+
This assignment is due at the end of week 12 (this semester, at the end of the day on '''Friday, 19 April 2019, before midnight''').
* Both <code>lrx</code> files are there and have the right names.
+
* All transfer files for both directions (up to 6 files) are there and have the right names and content.
+
* Also make sure that there are no compiled binaries or other compiled files committed to the repo.  If needed, use the <code>apertium-init</code> script to bootstrap a new pair to get the list of just the files that need to be in the repo, and use the the tricks presented in [[removing binaries from transducer repo]] to clean it up.
+
  
'''Expand your MT pair''' in {{InlineComment|x/y}} of the following ways, listing on the wiki ({{InlineComment|where}}):
+
# '''Before you begin''', make sure all previous assignments are done, and add a "structural_transfer" tag to your transducer repositories and your translation pair repository/ies to mark the end of previous assignments.
* At least '''100 more stems''' in the bilingual dictionary.
+
#* Also, please remove all binaries from all repositories!  See [[removing binaries from transducer repo]].
* '''Expanded your morphology''' to cover '''at least 6 more elements''' of some paradigm(s).  This can be anything from additional verb or noun morphology, to adding all the forms of all the determiners (articles, demonstratives, etc.), to implementing nominal morphology on adjectives (e.g., if your language allows adjectives to be substantivised, which you'll want to add a tag for too).
+
# Set up some '''new corpora''' based on existing ones:
* At least '''4 more twol rules''' that make your (analysis and) generation cleaner.
+
#* Combine and merge your <code>sentences</code> and <code>tests</code> corpora so you [hopefully, but not necessarily] have a new '''longer parallel corpus'''.  Name the files <code>abc.longer.txt</code> and <code>xyz.longer.txt</code>.
* {{InlineComment|Disambiguation}}
+
#* Make a '''large monolingual corpus''' of a bunch of raw text in your language.  The more the better.  This step may simply consist of you cleaning up and/or combining the existing corpora from the [[initial corpus assembly]] assignment.  See if you can get it over 100K words.  The bigger this corpus is the better.  Call it <code>abc.corpus.large.txt</code> (in your monolingual corpus repo) and add notes to your <code>MANIFEST</code> file about where the text comes from.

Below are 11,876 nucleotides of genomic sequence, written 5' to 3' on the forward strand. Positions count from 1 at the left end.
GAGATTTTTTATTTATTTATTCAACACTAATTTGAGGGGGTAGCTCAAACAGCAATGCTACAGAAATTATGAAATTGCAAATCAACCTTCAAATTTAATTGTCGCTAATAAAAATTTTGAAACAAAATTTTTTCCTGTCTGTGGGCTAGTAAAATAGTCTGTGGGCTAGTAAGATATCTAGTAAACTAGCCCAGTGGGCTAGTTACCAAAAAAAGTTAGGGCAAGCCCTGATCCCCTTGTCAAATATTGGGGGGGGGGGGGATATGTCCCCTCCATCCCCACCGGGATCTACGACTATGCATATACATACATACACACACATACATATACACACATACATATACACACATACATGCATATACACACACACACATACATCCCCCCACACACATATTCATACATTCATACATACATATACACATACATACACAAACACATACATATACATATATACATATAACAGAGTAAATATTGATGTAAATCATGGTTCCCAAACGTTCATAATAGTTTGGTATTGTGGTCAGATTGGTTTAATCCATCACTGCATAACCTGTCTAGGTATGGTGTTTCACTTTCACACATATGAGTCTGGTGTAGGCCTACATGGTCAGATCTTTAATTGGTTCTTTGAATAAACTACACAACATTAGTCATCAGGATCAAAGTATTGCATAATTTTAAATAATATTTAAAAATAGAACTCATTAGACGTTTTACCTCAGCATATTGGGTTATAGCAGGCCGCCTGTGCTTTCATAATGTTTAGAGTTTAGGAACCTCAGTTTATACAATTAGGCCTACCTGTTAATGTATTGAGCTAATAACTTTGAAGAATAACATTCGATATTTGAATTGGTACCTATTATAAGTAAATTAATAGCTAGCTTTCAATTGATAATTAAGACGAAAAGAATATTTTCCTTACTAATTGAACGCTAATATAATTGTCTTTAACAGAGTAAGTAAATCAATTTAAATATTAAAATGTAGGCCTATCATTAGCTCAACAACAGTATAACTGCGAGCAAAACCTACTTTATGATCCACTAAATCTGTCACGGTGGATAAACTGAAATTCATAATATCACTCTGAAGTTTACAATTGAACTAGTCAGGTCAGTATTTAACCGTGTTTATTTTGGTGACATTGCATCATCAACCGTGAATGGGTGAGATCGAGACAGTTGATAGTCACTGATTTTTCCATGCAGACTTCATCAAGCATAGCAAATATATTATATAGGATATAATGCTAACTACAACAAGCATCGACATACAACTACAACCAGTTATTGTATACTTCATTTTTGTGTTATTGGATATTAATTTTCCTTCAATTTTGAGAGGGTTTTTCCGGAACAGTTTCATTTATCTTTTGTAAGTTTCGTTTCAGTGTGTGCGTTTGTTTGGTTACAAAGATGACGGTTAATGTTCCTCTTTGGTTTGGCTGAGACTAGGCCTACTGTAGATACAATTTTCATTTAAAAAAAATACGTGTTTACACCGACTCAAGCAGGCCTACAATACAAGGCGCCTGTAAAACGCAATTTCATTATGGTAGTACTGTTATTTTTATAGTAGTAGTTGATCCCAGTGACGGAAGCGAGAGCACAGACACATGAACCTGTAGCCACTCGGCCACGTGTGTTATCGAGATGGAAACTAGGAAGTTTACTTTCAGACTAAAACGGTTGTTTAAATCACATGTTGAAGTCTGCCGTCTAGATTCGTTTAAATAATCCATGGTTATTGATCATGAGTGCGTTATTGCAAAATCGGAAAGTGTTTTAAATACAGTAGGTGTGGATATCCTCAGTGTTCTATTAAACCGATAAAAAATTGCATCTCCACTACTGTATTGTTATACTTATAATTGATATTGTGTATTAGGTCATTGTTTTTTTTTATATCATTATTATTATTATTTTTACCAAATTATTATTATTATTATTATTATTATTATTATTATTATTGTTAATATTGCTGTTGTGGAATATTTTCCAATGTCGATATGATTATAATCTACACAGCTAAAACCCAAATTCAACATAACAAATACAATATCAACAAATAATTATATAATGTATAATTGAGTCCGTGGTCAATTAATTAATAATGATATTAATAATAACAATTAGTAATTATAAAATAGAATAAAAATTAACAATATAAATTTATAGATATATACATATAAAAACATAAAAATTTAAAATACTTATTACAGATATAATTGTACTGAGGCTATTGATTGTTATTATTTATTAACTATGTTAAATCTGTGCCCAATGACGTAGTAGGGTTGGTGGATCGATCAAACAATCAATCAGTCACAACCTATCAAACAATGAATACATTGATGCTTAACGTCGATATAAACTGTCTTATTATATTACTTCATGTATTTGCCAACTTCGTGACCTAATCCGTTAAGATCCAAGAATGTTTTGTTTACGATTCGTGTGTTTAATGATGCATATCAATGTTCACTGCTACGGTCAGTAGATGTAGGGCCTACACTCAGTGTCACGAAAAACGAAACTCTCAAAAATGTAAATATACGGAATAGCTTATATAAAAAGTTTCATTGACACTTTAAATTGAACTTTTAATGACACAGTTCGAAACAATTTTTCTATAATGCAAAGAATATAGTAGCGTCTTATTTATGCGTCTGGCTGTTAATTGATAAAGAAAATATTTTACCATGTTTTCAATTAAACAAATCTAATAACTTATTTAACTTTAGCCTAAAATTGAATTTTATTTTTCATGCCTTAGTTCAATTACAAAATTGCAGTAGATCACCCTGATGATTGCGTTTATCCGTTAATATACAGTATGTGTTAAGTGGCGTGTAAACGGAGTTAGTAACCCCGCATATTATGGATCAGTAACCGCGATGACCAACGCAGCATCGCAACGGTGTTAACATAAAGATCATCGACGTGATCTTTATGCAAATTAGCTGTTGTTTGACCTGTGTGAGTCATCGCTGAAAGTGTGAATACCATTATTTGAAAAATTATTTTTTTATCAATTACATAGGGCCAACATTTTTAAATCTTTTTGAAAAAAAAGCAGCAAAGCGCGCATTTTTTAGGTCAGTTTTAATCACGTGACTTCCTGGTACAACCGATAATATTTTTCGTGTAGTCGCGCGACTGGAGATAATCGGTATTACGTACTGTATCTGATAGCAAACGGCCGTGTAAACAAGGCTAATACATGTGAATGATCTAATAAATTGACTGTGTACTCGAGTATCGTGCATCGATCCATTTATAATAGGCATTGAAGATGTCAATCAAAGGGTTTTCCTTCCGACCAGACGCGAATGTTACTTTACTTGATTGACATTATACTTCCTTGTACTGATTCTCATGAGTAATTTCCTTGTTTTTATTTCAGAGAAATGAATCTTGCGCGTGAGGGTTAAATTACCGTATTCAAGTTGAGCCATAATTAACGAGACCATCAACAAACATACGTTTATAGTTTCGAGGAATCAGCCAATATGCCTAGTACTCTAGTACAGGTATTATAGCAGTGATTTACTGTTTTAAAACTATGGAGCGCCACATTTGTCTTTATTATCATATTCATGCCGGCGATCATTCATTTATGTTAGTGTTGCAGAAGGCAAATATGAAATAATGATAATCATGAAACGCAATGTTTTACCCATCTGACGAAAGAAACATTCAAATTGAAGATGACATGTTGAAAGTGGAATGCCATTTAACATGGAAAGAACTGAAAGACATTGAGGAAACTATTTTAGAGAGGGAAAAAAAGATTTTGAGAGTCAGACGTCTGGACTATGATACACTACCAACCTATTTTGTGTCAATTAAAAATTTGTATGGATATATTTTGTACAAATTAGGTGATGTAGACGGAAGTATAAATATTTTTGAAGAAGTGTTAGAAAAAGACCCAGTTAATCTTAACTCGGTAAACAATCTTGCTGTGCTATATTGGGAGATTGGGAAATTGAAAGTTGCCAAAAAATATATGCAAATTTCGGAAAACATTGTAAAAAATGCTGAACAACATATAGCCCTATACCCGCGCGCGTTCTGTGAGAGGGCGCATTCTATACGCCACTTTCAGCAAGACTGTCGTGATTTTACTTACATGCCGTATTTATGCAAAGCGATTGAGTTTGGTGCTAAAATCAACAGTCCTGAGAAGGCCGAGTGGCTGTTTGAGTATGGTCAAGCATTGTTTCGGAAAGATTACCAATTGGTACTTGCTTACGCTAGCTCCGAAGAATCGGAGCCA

* {{InlineComment|Lexical selection}}
+
#* A '''hand-annotated monolingual corpus''' of sentences (see above) covering at least 1000 characters (500 for syllabic scripts) of your <code>abc.corpus.basic.txt</code> file, ideally sentences you understand / have English glosses of.  Put the sentences you want to annotate in <code>abc.annotated.raw.txt</code> and dump this to <code>abc.annotated.basic.txt</code> to annotate it in CG format.  Add these files to your monolingual corpus repository.
* {{InlineComment|Structural transfer}}
+
# '''Expand your MT pair''' in at least '''three''' of the following ways for each translation direction that you're working on, listing in a "Final evaluation" section on the language pair's wiki page what you did (move existing evaluation sections under a new section called "Initial evaluation"), and for every rule (for all of the following except adding stems), list an example of what output was improved.
 +
#* At least '''100 more stems''' in the bilingual dictionary (and monolingual dictionaries as needed). This counts for both translation directions, if you are working on two-way translation.  (If you've automated creation of your bilingual dictionary, then you can use this task to clean up 100 stems—at least 50 entries in your bilingual dictionary should be different than before—and properly categorise those 100 stems into the monolingual dictionary.)
 +
#* '''Expand your morphology''' to cover '''at least 5 more elements''' of some paradigm(s).  This can be anything from additional verb or noun morphology, to adding all the forms of all the determiners (articles, demonstratives, etc.), to implementing nominal morphology on adjectives (e.g., if your language allows adjectives to be substantivised, which you'll want to add a tag for too).